9 November 2022

No-fault divorce explained

By Rob Colwell, Director and Head of Family Services, Hayes + Storr.

It is now over seven months since the long-awaited new “no fault” divorce law came into force on 6th April 2022. The ‘blame game’ has finally ended and lengthy separation periods cut completely.

Blame is no longer required

Under the new legislation, couples can now divorce without having to cite blame. Previous grounds for divorce including unreasonable behaviour, adultery or separation periods have all gone. In the past, adultery could be used as a reason for divorce, however, under the new law, even if adultery has been committed, it no longer has a place in divorce proceedings.

This does not change how hurtful adultery can be and some clients are still finding this new approach difficult to accept. If one spouse has caused the breakdown of the marriage due to their adultery, why should they ‘get away with it?’ However, there is now only one ground for divorce and that is: the irretrievable breakdown of the marriage, hence the new term ‘no-fault’.

If one, or both parties believe the marriage has come to an end, they are now simply asked to provide either a sole or joint statement to apply for a divorce order. However, joint divorce applications remain relatively rare.

You can no longer defend a divorce

It is now no longer possible to contest the decision of a spouse to divorce. Parties are encouraged to look to the future.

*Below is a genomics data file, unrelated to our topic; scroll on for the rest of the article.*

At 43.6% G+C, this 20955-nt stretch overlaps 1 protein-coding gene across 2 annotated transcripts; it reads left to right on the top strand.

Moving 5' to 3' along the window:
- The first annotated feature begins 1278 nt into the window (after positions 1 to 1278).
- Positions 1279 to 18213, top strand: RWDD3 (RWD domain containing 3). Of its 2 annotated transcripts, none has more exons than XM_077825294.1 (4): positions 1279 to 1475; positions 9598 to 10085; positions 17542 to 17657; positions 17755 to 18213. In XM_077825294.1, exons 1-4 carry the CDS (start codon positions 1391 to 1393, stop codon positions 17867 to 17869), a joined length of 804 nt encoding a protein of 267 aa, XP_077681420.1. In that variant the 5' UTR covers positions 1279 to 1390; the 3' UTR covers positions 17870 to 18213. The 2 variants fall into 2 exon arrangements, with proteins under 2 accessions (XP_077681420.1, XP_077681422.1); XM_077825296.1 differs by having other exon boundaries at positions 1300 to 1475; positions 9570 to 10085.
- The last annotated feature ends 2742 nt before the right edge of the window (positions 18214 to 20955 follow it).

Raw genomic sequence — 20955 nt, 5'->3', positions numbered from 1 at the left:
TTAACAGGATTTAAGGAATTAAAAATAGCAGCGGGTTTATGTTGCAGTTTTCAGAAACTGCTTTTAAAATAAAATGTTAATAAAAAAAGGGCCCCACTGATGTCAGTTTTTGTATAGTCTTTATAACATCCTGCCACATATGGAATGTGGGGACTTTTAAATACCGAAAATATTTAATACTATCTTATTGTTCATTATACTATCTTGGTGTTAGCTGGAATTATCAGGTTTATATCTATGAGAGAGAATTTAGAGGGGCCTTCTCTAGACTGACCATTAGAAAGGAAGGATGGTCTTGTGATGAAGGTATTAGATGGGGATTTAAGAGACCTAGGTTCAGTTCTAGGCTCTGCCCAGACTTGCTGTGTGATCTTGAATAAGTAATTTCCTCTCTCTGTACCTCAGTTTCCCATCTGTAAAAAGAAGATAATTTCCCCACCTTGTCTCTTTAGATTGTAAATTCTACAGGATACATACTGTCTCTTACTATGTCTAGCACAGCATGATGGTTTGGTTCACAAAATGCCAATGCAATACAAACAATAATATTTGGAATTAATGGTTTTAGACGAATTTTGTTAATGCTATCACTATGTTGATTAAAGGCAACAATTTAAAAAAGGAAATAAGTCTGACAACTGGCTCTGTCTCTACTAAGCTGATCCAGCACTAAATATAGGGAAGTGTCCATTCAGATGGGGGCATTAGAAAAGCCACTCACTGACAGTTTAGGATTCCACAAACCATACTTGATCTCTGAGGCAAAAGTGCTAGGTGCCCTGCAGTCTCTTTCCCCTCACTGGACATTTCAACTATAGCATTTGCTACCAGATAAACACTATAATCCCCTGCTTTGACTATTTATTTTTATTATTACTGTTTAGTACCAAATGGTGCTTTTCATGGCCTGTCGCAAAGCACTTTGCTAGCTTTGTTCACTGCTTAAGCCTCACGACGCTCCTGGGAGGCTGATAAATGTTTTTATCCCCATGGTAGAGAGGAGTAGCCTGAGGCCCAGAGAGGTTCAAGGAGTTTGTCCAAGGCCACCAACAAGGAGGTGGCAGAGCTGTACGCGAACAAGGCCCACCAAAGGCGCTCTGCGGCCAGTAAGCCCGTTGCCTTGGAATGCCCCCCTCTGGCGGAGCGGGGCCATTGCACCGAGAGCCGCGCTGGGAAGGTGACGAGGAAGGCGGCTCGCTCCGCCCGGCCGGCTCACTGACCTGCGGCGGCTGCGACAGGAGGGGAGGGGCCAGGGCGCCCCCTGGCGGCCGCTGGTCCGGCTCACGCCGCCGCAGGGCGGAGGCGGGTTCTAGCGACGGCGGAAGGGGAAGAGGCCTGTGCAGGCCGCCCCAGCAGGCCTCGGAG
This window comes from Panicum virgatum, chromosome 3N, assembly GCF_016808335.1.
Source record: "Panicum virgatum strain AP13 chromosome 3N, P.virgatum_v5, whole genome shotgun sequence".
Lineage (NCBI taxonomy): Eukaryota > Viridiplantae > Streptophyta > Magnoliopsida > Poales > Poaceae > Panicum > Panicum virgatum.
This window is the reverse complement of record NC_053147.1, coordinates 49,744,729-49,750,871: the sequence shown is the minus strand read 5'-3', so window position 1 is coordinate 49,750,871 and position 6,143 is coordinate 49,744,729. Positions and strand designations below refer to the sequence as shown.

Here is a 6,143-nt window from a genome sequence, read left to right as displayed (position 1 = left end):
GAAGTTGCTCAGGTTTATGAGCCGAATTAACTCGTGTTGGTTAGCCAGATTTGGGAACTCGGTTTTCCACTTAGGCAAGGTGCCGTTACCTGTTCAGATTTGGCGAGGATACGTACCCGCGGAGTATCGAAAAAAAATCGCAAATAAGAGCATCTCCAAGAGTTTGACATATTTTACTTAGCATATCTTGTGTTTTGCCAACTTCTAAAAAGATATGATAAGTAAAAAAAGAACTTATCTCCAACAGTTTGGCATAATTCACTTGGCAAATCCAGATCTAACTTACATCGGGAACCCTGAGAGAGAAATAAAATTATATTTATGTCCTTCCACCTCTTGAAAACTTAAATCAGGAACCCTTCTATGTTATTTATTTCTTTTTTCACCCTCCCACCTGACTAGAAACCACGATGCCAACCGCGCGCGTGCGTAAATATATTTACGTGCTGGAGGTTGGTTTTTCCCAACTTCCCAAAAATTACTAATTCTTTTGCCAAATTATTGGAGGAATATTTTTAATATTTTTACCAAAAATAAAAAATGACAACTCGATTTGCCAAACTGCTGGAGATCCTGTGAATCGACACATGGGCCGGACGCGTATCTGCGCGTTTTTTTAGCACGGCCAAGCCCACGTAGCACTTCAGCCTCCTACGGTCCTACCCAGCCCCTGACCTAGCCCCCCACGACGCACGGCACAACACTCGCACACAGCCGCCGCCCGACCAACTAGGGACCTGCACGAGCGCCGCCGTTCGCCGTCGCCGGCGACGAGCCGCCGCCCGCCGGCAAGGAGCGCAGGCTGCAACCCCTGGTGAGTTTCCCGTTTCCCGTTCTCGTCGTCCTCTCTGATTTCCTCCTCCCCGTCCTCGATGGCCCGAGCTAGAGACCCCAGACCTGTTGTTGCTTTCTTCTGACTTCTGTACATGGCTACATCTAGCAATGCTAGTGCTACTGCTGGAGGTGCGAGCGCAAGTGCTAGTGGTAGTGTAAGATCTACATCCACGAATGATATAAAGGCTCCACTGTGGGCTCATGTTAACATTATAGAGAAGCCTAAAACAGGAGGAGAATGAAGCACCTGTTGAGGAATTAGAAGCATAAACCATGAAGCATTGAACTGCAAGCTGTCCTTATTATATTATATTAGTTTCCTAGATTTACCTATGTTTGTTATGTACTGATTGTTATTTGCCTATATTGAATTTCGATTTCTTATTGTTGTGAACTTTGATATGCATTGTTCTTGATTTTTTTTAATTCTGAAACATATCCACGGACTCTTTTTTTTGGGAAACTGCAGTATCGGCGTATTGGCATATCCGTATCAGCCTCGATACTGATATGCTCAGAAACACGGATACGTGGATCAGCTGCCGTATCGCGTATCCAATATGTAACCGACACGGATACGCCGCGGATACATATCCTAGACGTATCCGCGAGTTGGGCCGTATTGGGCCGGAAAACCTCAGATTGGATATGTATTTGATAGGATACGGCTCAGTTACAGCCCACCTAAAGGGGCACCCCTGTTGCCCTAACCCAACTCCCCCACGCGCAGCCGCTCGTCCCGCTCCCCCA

New terminology

The old term Decree Nisi had been used by the court to mark the first stage of divorce after the acknowledgement of papers by the spouse and after the application had been granted by the court. Under the new process, this stage of the process is known as a Conditional Order.

Similarly Decree Absolute, which marks the final stage of divorce, confirming that the marriage has officially come to an end, is now known as a Final Order. This follows the current terms used for ending civil partnerships.

There is a minimum wait period for the Final Order

A minimum period of 20 weeks between the initial application and the Conditional Order is now in place, with a further six weeks between the Conditional and the Final Order. Frustrating to many clients, that means that even a straightforward divorce is taking at least six months to complete. All divorces are now applied for online.

Is there a change to the court fee?

The court fee remains £593. It should be noted that a fee remission may be relevant to some couples, and this may help them decide who makes the application. A code can be obtained online, if in receipt of for example Universal Credit.

How will the new law affect the division of finances?

The financial side of divorce has not changed. Divorce and finances are separate but run parallel through the court system.

Clients are strongly advised to seek expert legal advice to resolve any financial disputes, and to document any agreement reached into a legally recognised Consent Order, which once sealed by a Judge, is then full and final and cannot be changed.

This article is for general information only and does not constitute legal or professional advice. Please note that the law may have changed since this article was published. Always seek our specific advice.

NO-FAULT DIVORCE FREE APPOINTMENTS: Good divorce week 28th November – 2nd December 2022

As part of Good Divorce Week 2022, Hayes + Storr are offering free 30-minute, confidential appointments to advise individuals on how the new no-fault divorce process can work for them; given their own personal circumstances. Appointments are available between the 28th November – 2nd December 2022.

If you would like to arrange an appointment, please call 01328 863231.